Children have high energy needs and small stomachs, so they need regular meals and snacks. Including a good variety and combination of refined and unrefined cereal products will help them get the energy they need.
 
It is important to watch the amount of fibre in a child’s diet. Too much can lead to poor absorption of important minerals such as iron, zinc and calcium. It can also be very filling, preventing a child from eating enough food.
 
Vitamin C enhances the absorption of iron. Include foods rich in vitamin C with foods rich in iron, eg an orange with baked beans on toast.
 
Combining legumes and grains can ensure children obtain a ‘complete protein’, with all amino acids for growth and development
 
Tips to help plan a vegan diet
Include at least three serves of legumes each day
These could include scrambled tofu, bean burrito bowls, hummus dips or wraps, vegetarian burgers and soy milk.
 
Eat good sources of vitamin C with meals and snacks to boost iron absorption
These could include citrus fruits, tomatoes, capsicum, strawberries and leafy green vegetables. Meals could include lentil soup with spinach and tomatoes, or porridge with strawberries.
 
Include sources of calcium in meals
Calcium-rich foods can be found in all vegan food groups, including as fortified rice, almond or soy milks and yoghurts, tofu and tempeh, leafy green vegetables (eg kale and bok choy), and other plant foods (eg Lebanese cucumbers, broccoli, oranges and dried figs).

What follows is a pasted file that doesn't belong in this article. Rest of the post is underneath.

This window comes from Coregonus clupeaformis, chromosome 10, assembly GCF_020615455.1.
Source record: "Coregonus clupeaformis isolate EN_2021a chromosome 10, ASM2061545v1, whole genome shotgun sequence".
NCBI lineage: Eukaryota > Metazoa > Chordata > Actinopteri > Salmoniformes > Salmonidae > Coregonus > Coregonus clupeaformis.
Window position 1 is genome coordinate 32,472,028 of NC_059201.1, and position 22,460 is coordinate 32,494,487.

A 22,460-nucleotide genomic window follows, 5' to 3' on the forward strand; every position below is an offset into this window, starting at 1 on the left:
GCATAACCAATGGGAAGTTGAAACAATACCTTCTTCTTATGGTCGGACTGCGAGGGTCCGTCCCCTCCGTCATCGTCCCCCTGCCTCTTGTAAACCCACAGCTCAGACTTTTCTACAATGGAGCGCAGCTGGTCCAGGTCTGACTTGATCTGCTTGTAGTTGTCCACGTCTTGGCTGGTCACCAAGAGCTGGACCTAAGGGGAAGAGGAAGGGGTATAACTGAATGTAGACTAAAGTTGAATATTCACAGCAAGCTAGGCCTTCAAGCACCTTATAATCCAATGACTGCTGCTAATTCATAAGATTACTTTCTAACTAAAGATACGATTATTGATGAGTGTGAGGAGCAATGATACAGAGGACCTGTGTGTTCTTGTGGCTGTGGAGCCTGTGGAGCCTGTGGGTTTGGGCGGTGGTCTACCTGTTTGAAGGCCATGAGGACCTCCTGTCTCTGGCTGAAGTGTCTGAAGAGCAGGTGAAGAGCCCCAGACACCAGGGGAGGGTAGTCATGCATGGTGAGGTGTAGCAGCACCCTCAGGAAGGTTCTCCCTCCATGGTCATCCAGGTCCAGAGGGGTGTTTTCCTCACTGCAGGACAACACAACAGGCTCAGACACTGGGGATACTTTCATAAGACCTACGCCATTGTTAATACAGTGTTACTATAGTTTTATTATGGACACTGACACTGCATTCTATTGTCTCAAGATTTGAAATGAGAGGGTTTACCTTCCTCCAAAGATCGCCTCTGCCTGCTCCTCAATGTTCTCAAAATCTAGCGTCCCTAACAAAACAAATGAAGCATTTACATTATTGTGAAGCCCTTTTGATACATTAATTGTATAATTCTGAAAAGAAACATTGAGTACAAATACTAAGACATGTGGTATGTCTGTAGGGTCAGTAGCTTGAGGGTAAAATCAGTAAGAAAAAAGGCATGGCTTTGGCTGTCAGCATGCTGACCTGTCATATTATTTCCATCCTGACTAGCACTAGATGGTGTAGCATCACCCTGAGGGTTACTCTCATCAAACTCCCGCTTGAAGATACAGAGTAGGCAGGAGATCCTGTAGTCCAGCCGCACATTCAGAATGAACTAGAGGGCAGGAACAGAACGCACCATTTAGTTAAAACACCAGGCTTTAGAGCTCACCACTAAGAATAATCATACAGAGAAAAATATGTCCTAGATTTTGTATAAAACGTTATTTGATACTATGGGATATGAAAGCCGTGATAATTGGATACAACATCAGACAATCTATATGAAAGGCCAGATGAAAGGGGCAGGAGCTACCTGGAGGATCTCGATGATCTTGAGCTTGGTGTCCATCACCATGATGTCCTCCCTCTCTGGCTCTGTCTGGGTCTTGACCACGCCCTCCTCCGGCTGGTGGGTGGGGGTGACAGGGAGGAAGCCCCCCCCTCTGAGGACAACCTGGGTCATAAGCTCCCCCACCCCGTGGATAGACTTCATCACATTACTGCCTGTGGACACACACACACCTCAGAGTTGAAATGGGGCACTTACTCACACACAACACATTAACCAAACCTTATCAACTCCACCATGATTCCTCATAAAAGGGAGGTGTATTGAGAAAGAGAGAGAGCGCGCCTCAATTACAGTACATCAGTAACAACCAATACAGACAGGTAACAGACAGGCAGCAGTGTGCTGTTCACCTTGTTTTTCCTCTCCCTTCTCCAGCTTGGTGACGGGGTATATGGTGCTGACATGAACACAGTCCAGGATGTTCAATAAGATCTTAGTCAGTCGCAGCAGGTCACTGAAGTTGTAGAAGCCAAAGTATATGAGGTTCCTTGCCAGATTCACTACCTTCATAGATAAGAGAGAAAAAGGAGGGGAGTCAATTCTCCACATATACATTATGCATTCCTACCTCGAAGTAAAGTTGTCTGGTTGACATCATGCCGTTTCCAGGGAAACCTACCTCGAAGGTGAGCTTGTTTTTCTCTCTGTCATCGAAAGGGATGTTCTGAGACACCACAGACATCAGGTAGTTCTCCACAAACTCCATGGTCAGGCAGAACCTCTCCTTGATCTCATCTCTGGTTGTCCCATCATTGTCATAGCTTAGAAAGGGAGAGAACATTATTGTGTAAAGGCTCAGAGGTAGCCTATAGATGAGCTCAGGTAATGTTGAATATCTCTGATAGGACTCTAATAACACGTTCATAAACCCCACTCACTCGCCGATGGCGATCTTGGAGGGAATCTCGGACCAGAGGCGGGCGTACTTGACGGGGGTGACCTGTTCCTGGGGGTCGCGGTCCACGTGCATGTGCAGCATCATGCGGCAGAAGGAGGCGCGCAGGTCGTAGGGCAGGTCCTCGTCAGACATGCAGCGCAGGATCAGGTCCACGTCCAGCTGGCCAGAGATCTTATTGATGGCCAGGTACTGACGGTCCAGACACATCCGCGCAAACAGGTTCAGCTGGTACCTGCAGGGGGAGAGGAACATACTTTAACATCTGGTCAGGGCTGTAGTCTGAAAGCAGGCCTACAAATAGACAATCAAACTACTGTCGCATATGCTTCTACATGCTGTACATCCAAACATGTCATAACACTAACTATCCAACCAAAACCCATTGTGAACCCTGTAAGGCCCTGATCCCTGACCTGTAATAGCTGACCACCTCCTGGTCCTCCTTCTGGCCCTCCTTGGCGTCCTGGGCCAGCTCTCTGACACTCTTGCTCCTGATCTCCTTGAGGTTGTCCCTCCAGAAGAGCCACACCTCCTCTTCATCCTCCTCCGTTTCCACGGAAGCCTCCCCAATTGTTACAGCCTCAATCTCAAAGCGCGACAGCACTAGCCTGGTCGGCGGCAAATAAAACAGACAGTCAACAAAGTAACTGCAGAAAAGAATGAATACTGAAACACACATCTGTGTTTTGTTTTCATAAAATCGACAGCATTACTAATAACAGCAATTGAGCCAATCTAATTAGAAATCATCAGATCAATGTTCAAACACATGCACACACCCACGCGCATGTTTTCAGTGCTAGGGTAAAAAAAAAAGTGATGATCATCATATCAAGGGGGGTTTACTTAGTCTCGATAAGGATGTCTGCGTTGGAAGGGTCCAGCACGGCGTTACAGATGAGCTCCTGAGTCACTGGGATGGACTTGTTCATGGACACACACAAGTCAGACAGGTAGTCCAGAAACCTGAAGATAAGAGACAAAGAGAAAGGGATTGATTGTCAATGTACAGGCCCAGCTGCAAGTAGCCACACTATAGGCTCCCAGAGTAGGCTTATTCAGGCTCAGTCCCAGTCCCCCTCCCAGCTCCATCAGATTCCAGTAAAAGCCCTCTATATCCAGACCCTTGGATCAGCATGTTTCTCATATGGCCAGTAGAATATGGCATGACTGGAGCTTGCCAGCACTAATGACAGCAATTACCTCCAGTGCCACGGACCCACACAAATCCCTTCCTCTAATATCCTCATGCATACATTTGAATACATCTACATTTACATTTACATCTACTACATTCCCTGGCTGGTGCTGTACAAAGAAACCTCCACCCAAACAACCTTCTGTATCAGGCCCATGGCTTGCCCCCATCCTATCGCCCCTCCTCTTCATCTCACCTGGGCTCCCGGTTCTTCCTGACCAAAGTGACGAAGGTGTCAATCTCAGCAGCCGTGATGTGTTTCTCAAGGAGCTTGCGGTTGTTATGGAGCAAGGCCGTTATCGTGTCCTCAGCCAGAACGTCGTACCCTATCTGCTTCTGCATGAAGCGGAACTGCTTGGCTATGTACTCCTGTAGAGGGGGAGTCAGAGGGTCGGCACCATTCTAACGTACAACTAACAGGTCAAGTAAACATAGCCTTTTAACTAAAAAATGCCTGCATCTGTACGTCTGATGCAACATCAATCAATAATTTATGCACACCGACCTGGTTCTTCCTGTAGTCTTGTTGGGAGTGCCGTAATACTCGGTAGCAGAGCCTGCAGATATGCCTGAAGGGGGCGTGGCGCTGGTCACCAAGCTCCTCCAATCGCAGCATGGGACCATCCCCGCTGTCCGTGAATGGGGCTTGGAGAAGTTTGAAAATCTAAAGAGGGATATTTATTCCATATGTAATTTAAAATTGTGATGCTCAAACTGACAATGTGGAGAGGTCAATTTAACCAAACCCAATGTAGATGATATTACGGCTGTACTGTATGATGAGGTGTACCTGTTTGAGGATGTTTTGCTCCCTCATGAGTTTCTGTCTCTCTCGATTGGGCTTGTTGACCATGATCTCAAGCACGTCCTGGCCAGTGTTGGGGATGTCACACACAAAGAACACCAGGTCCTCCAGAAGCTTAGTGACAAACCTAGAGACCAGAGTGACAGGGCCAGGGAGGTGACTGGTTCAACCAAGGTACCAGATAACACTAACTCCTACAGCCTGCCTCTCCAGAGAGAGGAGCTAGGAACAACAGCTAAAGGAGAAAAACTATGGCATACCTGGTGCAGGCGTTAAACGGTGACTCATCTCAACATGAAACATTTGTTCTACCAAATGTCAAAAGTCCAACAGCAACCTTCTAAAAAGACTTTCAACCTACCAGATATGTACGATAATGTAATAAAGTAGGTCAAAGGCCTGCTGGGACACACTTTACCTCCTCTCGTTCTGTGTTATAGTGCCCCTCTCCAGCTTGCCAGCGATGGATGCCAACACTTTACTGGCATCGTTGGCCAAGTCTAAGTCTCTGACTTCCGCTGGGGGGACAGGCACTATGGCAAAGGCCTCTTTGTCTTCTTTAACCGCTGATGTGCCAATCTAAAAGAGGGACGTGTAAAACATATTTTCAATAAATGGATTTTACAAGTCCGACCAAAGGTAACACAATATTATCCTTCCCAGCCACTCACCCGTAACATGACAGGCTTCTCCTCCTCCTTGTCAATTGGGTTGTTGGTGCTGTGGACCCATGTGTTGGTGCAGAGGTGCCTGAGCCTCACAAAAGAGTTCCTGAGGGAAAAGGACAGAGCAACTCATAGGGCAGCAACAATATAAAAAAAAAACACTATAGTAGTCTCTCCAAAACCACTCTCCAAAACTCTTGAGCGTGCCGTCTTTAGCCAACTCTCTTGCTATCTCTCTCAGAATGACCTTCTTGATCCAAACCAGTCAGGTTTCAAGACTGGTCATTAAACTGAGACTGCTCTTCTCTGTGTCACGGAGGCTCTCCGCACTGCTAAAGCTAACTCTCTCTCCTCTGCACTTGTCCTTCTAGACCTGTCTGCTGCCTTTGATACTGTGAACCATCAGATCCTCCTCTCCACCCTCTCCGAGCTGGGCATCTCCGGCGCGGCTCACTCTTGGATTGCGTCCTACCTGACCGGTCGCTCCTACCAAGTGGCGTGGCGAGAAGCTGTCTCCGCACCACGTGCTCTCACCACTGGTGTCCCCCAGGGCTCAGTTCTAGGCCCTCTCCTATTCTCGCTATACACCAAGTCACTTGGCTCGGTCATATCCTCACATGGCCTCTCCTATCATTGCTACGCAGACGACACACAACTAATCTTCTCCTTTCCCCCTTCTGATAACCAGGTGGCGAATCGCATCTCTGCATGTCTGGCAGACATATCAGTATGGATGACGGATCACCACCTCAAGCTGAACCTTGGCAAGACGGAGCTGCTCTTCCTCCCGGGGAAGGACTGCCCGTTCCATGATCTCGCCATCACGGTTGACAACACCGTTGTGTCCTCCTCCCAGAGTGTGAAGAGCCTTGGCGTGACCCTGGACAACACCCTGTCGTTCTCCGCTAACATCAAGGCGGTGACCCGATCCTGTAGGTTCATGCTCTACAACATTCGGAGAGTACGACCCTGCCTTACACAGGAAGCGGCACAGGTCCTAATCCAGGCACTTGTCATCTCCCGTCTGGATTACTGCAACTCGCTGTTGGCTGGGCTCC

Include a daily serve of healthy fats
This can be done with, for example, one teaspoon of flaxseed oil or olive oil, 30 g or ¼ cup of nuts and/or seeds or ¼ avocado.
 
Choose foods that enhance iron and zinc absorption
Phytates (antioxidants) in grains, legumes, nuts and seeds can slow the absorption of minerals in foods. Choosing wholegrain breads made with yeast or sourdough, toasted nuts and seeds and sprouted grains and legumes can help ensure good absorption of iron and zinc.
 
Take supplements where needed
Vitamin B12 is only found in animal products, but can be obtained through some fortified plant-based foods. Supplements are often prescribed to helps people on a vegan diet meet the needs of this vitamin as it is important for many functions in the body.
 
Other nutrients that may require supplementation if dietary planning is inadequate include iodine, vitamin D, omega-3, iron and zinc.
 
Bottom line
Vegan diets can be healthy or unhealthy, depending on how well they are planned.
 
Increasing plants in any diet can help can convey health benefits by making it more likely that nutrient needs are met.